God’s first command to humanity was to be fruitful and multiply—to populate the earth. God greatly desires this, but even more so He desires “godly offspring” (Malachi 2:15). I believe "godly offspring" indicates spiritually mature people who have developed the mind and character of God the Father and Jesus Christ the Son.
Spending lots of time with your kids when they are very young is one of the best antidotes to negative peer pressure.
Humans don’t develop a mind like God’s naturally. It takes effort, time and dedication.
God has requested your active participation in the development of your children (Deuteronomy 6:6-7). You are to provide instruction, guidance and discipline to your children. Your time and energy can give them a head start on their life journey towards becoming that godly offspring. Plus you also grow in godliness yourself through the process. Think of it as a way to learn more about God yourself. You’ll understand concepts like authority, discipline and patience in a way you cannot imagine beforehand.
Raise your child yourself rather than sub-contracting it out
The first thing you have to do to get started with the spiritual development of your child is simple. You have to show up! Yep, you have to actually be there. Which when you start going through the logistics isn’t as easy as it sounds.
For most couples these days, both people work. So if both of you are working, you might want to ask yourselves, "What can we do to re-arrange life so that one of us is always available at home?" This may require sacrifice on both your part, to forego some of the opportunities and adventures that you might take.
And look, you’ve already learned a lesson about self-sacrifice!
If you are wondering if sacrifices like that are worth it, please remember that successfully raising children is one of the most important jobs you will ever have. Do whatever you can to avoid handing it over to someone else to do.
Dads: Don’t neglect your responsibilies
Responsibility for instruction, guidance and discipline of children should not fall solely upon the mother. If you as a couple have made some of the life balance adjustments indicated above, make sure that they include making time for dad to be with the kids.
Children are designed to be raised by both their mother and a father in a single family unit. Male and female parents fill in different parts of the total education and development of both boys and girls. Here are a couple of examples of what you as a father offer:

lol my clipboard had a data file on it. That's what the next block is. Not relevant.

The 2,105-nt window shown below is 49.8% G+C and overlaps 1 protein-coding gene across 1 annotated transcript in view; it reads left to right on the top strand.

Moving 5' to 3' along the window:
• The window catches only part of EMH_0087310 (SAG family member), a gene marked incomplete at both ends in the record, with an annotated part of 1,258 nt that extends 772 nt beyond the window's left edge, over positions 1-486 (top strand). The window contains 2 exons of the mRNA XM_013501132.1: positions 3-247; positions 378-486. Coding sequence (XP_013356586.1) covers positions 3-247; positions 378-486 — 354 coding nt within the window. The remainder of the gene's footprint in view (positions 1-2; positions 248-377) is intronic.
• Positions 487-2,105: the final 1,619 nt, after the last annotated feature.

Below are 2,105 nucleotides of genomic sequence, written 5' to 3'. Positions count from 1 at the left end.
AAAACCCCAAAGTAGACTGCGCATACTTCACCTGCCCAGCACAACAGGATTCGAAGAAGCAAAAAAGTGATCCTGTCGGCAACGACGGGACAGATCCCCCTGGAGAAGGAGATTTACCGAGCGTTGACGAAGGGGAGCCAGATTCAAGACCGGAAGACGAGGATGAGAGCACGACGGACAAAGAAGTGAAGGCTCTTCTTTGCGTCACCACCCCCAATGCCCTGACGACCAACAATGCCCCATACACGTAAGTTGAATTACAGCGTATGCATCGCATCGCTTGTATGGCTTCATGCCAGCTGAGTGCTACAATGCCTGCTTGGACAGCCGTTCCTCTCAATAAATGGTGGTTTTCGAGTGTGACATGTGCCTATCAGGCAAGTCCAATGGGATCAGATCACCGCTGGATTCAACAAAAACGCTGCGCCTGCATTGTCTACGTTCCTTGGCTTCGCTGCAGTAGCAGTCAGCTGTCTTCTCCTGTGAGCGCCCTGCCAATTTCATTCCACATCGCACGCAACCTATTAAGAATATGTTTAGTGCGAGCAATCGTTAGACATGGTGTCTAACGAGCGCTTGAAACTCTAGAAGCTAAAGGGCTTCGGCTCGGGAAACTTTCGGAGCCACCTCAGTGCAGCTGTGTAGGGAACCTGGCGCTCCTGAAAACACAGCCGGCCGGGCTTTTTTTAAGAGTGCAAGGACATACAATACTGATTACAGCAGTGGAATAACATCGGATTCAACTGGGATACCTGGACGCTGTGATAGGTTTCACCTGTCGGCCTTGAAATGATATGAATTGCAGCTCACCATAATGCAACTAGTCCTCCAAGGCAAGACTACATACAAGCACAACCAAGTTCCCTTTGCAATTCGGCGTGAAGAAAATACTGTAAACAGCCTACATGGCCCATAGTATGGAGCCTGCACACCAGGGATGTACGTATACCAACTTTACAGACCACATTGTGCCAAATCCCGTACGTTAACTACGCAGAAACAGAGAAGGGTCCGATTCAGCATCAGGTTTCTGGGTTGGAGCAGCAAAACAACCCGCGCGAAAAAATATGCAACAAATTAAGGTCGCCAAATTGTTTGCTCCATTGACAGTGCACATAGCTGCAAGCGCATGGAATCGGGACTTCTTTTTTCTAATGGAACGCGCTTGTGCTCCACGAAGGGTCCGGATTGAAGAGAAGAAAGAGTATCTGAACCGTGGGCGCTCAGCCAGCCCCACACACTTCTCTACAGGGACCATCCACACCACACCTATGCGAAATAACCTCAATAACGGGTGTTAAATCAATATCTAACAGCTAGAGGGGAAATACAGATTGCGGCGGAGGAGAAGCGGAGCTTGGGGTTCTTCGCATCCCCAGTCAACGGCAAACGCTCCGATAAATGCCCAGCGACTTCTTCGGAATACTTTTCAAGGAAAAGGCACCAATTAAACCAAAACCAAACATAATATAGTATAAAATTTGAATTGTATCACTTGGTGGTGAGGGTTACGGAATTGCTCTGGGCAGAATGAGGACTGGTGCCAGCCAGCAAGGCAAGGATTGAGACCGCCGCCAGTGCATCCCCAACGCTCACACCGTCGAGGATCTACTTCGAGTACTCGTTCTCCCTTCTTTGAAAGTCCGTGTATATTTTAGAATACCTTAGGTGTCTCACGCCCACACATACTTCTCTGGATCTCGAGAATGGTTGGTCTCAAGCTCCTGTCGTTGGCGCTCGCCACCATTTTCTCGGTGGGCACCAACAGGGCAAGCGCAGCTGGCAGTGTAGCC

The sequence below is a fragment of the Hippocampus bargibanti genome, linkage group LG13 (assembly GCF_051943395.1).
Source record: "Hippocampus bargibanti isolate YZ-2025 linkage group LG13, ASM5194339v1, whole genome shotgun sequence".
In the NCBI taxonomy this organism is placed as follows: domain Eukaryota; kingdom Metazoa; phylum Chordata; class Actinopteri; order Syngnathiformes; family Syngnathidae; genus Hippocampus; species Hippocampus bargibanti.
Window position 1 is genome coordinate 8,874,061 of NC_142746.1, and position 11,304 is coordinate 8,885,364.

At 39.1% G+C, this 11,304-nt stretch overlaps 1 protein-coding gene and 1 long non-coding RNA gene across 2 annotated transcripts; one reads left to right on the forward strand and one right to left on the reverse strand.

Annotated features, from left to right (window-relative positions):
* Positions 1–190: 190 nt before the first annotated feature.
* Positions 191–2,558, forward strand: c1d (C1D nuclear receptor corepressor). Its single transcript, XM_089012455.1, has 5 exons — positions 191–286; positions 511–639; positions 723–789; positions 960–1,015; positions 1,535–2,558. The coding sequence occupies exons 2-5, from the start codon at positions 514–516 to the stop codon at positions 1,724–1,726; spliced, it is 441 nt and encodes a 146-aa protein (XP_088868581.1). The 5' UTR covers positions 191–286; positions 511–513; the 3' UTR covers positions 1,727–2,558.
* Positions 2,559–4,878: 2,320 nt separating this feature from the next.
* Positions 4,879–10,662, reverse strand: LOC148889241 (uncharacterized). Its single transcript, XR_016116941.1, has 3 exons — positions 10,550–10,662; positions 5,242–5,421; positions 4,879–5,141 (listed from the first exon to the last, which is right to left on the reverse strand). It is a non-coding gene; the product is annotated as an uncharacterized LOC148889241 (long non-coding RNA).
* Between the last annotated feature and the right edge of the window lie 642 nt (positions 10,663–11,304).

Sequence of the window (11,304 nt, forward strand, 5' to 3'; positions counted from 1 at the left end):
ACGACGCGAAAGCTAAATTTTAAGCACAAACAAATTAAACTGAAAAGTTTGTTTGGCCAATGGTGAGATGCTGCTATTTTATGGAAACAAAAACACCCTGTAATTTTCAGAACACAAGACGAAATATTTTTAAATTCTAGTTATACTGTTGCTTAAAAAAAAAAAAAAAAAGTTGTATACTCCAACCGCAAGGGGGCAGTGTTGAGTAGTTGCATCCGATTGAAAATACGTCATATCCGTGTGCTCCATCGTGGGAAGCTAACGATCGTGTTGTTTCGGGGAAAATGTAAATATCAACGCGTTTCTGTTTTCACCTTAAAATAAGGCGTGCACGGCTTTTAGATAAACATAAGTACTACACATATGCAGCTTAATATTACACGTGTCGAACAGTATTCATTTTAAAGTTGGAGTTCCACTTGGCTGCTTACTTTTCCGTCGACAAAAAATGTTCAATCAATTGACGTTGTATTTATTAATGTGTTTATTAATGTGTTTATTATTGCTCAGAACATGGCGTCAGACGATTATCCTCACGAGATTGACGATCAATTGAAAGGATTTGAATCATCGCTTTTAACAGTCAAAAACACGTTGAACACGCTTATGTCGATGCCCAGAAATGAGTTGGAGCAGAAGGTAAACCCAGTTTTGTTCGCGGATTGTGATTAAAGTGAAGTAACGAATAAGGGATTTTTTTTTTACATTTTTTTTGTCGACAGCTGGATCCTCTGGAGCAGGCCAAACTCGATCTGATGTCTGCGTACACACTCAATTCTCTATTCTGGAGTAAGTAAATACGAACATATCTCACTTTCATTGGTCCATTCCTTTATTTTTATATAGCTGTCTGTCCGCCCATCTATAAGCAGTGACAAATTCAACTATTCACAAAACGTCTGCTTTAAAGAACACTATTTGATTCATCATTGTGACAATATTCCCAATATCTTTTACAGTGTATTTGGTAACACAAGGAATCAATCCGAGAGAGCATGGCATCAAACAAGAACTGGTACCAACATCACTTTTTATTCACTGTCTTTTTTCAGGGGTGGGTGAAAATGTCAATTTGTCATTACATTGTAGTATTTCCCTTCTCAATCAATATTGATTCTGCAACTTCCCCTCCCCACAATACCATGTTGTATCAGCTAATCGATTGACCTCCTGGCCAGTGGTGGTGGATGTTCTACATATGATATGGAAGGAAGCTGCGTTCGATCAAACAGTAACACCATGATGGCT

1. Fathers teach their sons about: acting like a man (fulfilling your expected and appropriate role), how to take responsibility, how to exercise leadership, how to treat a woman, and much more.
2. Fathers provide their daughters with appropriate masculine affection that: gives them greater self confidence, and reduces their drive to find affection from inappropriate sources (because their "love tank" is already full).
Don’t wait until kids get older to give them time
Spending lots of time with your kids when they are very young is one of the best antidotes to negative peer pressure. Conforming to what other kids at school are doing is not really a factor until about age 7 or 8; by then, basic character traits are established—hopefully by you! Peers will mostly affect superficial things like dress, language or musical tastes. These things can be problematic, but they are not core values.
You, as a parent, can be the one(s) with the most significant influence on your children. But you have to show up; be there. You have to choose to do it and make it happen.
Quantity time versus quality time
In Jesus’ day a person who wanted to become a disciple of some great teacher would basically sit at the feet of his teacher. He would follow the teacher around throughout the day and learn day after day. A disciple learned through formal lessons but also through the personal example of the teacher, which meant spending time together.
One of the silliest concepts I’ve heard is this idea that intense bursts of quality time somehow make up for what is lacking in the relationship between the busy parent and their children. Don’t be fooled by this clever-sounding falsehood.
Don’t misunderstand me here. Quality time is a real thing: it’s those intense moments when you are really connecting, when your child opens up to you and you learn about their hopes, dreams and fears. But quality time cannot be scheduled. In fact the only way to get to those shining moments of quality time is through quantity time.
Make quantity time happen by finding ways to do things together with your kids—fixing stuff around the house, making dinner together, sitting around shooting the breeze before bedtime. These are the casual unstructured moments that lead to that greatly desired quality time. And they are moments when you get those precious opportunities to speak to the heart of your child.
Take the time to be an awesome parent
Children are a great blessing. They have many wonderful attributes like wonder, openness, eagerness to learn, but they need you to spend time with them to provide guidance and instruction in a one-on-one setting that only you as a parent can really provide.
Raising a child before God your Father is among your greatest responsibilities in this life. It has the potential for great rewards. Some of those rewards are for them, and some of those rewards are for you.